Researchers find a likely suspect for the neural substrate of subjective happiness
In November Scientific Reports published an article called “The structural neural substrate of subjective happiness“. We asked one of the authors, Dr. Wataru Sato from Kyoto University, to comment on this study.
Happiness is a subjective experience and is the ultimate goal for humans. Empirical psychological studies of subjective happiness showed that the construct can be measured reliably using questionnaires, and consists of emotional (e.g., experiencing more pleasure and less displeasure) and cognitive (e.g., evaluating one’s life as good) components. However, the neural substrates of subjective happiness remain unclear. To investigate this issue, we used structural magnetic resonance imaging (MRI) and measures of subjective happiness: emotional (positive and negative emotional intensity) and cognitive (life meaning). We found a positive relationship between the subjective happiness score and gray matter volume in the right precuneus. Moreover, the same region showed an association with the combined positive and negative emotional intensity and life-meaning scores. These findings suggest that the precuneus mediates subjective happiness by integrating emotional and cognitive information.
The area associated with subjective happiness.
We have studied the neural mechanisms underlying emotion and subjective consciousness for the past 15 years. In addition to conducting neuroscientific research, we reviewed humanities- and art-related literature regarding these issues. We learned that happiness has special significance for humans compared with other emotions. Several ancient and modern scholars, including Aristotle, Bentham, and the American Pilgrim Fathers, argued that happiness is the ultimate goal of life. Despite such significance of subjective happiness, little neuroscientific investigation has been conducted on this construct. Therefore, we aimed to explore the structural neural substrate of subjective happiness. We also wanted to understand the relationship between brain structure and subjective consciousness.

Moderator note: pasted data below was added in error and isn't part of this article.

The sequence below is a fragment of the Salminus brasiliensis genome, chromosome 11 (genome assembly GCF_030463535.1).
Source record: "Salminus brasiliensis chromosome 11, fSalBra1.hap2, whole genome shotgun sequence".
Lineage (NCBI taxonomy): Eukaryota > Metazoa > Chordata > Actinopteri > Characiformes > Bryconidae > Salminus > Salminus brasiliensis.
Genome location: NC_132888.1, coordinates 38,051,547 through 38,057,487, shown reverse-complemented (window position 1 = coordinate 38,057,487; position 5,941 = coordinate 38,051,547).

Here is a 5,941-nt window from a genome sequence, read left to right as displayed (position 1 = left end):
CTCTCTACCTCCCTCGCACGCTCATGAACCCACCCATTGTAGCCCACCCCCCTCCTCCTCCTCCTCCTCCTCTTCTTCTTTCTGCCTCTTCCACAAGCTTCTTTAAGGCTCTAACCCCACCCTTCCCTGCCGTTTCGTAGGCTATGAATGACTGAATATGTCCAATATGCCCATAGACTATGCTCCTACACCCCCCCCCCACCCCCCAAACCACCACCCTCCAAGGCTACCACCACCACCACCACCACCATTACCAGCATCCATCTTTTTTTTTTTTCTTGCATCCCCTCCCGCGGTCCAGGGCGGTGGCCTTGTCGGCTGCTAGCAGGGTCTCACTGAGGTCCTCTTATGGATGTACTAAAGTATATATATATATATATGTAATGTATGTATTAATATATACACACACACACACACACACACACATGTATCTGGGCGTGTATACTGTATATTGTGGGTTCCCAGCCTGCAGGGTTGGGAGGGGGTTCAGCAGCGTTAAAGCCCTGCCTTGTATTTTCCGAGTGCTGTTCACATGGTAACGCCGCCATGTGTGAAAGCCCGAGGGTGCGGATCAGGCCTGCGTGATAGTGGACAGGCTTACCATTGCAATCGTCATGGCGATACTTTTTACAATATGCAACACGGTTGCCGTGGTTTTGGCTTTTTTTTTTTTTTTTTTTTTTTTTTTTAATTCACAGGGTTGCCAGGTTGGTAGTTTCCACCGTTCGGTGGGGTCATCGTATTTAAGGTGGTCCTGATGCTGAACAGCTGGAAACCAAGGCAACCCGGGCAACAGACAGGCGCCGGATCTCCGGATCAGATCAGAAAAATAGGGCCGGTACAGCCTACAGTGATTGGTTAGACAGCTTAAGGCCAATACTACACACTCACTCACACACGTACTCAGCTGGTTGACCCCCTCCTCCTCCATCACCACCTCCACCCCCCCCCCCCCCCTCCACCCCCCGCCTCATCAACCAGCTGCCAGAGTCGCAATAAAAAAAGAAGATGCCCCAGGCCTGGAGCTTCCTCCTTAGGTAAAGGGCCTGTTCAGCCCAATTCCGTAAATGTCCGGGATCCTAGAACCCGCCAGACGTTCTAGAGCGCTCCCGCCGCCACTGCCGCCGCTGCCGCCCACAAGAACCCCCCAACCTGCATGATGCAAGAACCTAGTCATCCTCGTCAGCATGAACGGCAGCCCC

Our finding that subjective happiness is associated with the precuneus structure has several interesting implications for neuroscientists and psychologists. Because the precuneus receives projections from widespread cortical and subcortical regions, it would be interesting to investigate the neural network dynamics (e.g., the precuneus-amygdala coupling) to implement subjective happiness. Since previous structural/functional neuroimaging studies reported that the precuneus is involved in several other psychological constructs, such as depression, self-consciousness, and creativity, there may be connections between these constructs and subjective happiness. Because some structural neuroimaging studies reported that meditation training increased the gray matter volume in the precuneus, it may be possible to develop evidence-based training programs focused on practicing mediation and examining the precuneus structure to improve subjective happiness.
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